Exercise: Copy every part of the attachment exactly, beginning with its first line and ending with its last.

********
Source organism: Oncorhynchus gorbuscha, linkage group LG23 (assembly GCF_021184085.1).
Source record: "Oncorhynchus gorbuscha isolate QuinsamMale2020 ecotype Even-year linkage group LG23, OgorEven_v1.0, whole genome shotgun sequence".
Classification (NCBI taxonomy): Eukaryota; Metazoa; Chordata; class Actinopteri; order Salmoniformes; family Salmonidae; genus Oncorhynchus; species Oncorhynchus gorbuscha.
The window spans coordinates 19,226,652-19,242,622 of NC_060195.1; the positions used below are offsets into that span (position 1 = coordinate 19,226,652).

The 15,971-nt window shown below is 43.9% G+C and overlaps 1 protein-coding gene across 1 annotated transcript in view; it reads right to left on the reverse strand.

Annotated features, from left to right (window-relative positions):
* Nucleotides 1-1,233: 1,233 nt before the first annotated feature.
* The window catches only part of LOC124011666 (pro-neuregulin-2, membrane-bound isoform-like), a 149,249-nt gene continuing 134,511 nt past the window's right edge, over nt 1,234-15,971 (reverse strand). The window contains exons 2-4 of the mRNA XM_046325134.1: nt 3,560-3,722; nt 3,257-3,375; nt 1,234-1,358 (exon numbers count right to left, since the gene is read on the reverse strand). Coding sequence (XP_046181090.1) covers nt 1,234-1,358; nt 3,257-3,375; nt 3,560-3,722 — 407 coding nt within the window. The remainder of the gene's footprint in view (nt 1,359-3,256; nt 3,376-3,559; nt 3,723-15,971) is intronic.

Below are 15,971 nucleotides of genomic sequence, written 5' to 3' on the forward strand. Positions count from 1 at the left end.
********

Source organism: Oncorhynchus gorbuscha, linkage group LG23 (assembly GCF_021184085.1).
Source record: "Oncorhynchus gorbuscha isolate QuinsamMale2020 ecotype Even-year linkage group LG23, OgorEven_v1.0, whole genome shotgun sequence".
Classification (NCBI taxonomy): Eukaryota; Metazoa; Chordata; class Actinopteri; order Salmoniformes; family Salmonidae; genus Oncorhynchus; species Oncorhynchus gorbuscha.
The window spans coordinates 19,226,652-19,242,622 of NC_060195.1; the positions used below are offsets into that span (position 1 = coordinate 19,226,652).

The 15,971-nt window shown below is 43.9% G+C and overlaps 1 protein-coding gene across 1 annotated transcript in view; it reads right to left on the reverse strand.

Annotated features, from left to right (window-relative positions):
* Nucleotides 1-1,233: 1,233 nt before the first annotated feature.
* The window catches only part of LOC124011666 (pro-neuregulin-2, membrane-bound isoform-like), a 149,249-nt gene continuing 134,511 nt past the window's right edge, over nt 1,234-15,971 (reverse strand). The window contains exons 2-4 of the mRNA XM_046325134.1: nt 3,560-3,722; nt 3,257-3,375; nt 1,234-1,358 (exon numbers count right to left, since the gene is read on the reverse strand). Coding sequence (XP_046181090.1) covers nt 1,234-1,358; nt 3,257-3,375; nt 3,560-3,722 — 407 coding nt within the window. The remainder of the gene's footprint in view (nt 1,359-3,256; nt 3,376-3,559; nt 3,723-15,971) is intronic.

Below are 15,971 nucleotides of genomic sequence, written 5' to 3' on the forward strand. Positions count from 1 at the left end.